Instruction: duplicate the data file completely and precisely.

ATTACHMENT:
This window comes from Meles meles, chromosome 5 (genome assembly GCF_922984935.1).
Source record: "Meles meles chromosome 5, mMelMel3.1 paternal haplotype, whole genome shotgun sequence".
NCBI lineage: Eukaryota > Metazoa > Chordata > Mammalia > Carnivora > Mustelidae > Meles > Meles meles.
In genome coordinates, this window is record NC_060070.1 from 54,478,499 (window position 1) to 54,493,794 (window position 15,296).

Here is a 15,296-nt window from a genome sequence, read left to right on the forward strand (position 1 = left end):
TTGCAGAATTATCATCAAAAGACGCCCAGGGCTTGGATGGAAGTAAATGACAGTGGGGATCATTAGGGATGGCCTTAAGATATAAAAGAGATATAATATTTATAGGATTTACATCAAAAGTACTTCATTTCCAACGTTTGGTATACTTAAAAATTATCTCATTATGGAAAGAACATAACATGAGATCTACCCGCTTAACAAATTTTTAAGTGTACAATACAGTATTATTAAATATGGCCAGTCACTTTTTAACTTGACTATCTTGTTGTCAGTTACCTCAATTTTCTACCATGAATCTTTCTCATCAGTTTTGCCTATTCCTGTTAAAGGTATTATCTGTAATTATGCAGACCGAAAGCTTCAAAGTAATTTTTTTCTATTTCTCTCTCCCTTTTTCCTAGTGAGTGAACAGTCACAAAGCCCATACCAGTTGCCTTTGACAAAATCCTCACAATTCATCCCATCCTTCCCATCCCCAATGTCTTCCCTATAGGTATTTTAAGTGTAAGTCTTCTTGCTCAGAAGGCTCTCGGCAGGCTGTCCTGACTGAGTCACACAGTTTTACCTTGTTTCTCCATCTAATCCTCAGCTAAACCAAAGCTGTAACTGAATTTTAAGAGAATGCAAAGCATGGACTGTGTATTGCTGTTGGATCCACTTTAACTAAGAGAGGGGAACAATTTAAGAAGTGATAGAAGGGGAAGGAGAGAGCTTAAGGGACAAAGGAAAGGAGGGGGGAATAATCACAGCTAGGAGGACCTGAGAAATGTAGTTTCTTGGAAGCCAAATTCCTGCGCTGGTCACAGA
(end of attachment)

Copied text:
This window comes from Meles meles, chromosome 5 (genome assembly GCF_922984935.1).
Source record: "Meles meles chromosome 5, mMelMel3.1 paternal haplotype, whole genome shotgun sequence".
NCBI lineage: Eukaryota > Metazoa > Chordata > Mammalia > Carnivora > Mustelidae > Meles > Meles meles.
In genome coordinates, this window is record NC_060070.1 from 54,478,499 (window position 1) to 54,493,794 (window position 15,296).

Here is a 15,296-nt window from a genome sequence, read left to right on the forward strand (position 1 = left end):
TTGCAGAATTATCATCAAAAGACGCCCAGGGCTTGGATGGAAGTAAATGACAGTGGGGATCATTAGGGATGGCCTTAAGATATAAAAGAGATATAATATTTATAGGATTTACATCAAAAGTACTTCATTTCCAACGTTTGGTATACTTAAAAATTATCTCATTATGGAAAGAACATAACATGAGATCTACCCGCTTAACAAATTTTTAAGTGTACAATACAGTATTATTAAATATGGCCAGTCACTTTTTAACTTGACTATCTTGTTGTCAGTTACCTCAATTTTCTACCATGAATCTTTCTCATCAGTTTTGCCTATTCCTGTTAAAGGTATTATCTGTAATTATGCAGACCGAAAGCTTCAAAGTAATTTTTTTCTATTTCTCTCTCCCTTTTTCCTAGTGAGTGAACAGTCACAAAGCCCATACCAGTTGCCTTTGACAAAATCCTCACAATTCATCCCATCCTTCCCATCCCCAATGTCTTCCCTATAGGTATTTTAAGTGTAAGTCTTCTTGCTCAGAAGGCTCTCGGCAGGCTGTCCTGACTGAGTCACACAGTTTTACCTTGTTTCTCCATCTAATCCTCAGCTAAACCAAAGCTGTAACTGAATTTTAAGAGAATGCAAAGCATGGACTGTGTATTGCTGTTGGATCCACTTTAACTAAGAGAGGGGAACAATTTAAGAAGTGATAGAAGGGGAAGGAGAGAGCTTAAGGGACAAAGGAAAGGAGGGGGGAATAATCACAGCTAGGAGGACCTGAGAAATGTAGTTTCTTGGAAGCCAAATTCCTGCGCTGGTCACAGA